Security experts have developed a system that can crack passwords in seconds by tracking traces of heat left by fingers on keyboards and screens.
Researchers from the University of Glasgow developed ThermoSecure to illustrate how readily available and inexpensive thermal imaging cameras, combined with the increased availability of machine learning, have created new risks in the shape of so-called “thermal attacks”.
Thermal attacks can occur after users type their passcode on a computer keyboard, smartphone screen or ATM keypad and then leave the device unguarded, say researchers. A passerby with a thermal camera could see the heat signature indicating where fingers have touched the device.
By measuring the relative intensity of the warmer areas, it is possible to determine the specific letters, numbers or symbols that make up the password, explain researchers. Attackers can then try different combinations to crack the passwords.
The team’s paper, ThermoSecure: Investigating the Effectiveness of AI-driven Thermal Attacks on Commonly Used Computer Keyboards, was published in ACM Transactions on Privacy and Security.
AI models take 20 seconds to guess 86% of passwords
In a paper published in the journal ACM Transactions on Privacy and Security, project leader Dr Mohamed Khamis and fellow team members Norah Alotaibi and Dr John Williamson explain how they took 1,500 thermal photos of recently-used QWERTY keyboards from different angles and then trained an artificial intelligence model to read the images and guess the passwords based on heat signature clues.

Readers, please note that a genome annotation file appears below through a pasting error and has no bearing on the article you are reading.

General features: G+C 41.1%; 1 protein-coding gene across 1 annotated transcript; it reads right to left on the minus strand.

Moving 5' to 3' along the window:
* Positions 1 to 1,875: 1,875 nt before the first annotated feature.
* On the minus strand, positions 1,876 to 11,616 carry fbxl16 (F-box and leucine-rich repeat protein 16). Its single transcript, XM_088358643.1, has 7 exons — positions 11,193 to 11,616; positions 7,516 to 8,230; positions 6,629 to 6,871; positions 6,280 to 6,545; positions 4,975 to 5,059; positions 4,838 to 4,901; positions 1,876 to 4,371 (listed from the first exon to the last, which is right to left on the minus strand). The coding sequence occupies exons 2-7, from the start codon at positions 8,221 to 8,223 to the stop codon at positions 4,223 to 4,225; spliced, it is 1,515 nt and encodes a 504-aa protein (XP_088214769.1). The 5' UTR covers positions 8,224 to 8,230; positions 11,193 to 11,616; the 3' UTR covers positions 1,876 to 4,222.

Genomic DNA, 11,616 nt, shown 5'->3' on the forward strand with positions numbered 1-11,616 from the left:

They found ThermoSecure could reveal 86 per cent of passwords when thermal images are taken within 20 seconds, and 76 per cent when taken within 30 seconds, dropping to 62 per cent after 60 seconds.
“Access to thermal imaging cameras is more affordable than ever – they can be found for less than £200 – and machine learning is becoming increasingly accessible too,” says Dr Khamis, of the University of Glasgow’s School of Computing Science. “That makes it very likely that people around the world are developing systems along similar lines to ThermoSecure in order to steal passwords. It’s important that computer security research keeps pace with these developments to find new ways to mitigate risk, and we will continue to develop our technology to try to stay one step ahead of attackers.”
The team says policymakers will be compelled to take action, with one possible measure being the introduction of regulations linked to the sale of thermal cameras and the security included in corresponding software.
Fingerprints and faces can help in the fight against fraud
The ThermoSecure team also offers suggestions for computer and smartphone users to help protect against thermal attacks.“Longer passwords are more difficult for ThermoSecure to guess accurately, so we would advise using long passphrases wherever possible,” says Dr Khamis. “Longer passphrases take longer to type, which also makes it more difficult to get an accurate reading on a thermal camera, particularly if the user is a touch typist.”
Users can also help secure devices using alternative authentication methods, including fingerprint or facial recognition. “In my team, we have previously proposed authentication schemes that rely on eye movements for password entry,” explains Dr Khamis. “Gaze-based authentication is resistant to thermal attacks by design.”
The research was supported by funding from the Royal Society of Edinburgh, the Engineering and Physical Sciences Research Council (EPSRC), and the PETRAS National Centre of Excellence for IoT Systems Cybersecurity which is also funded by the EPSRC, as well as by a studentship sponsored by Taif University and the Royal Embassy of Saudi Arabia Cultural Bureau in London.
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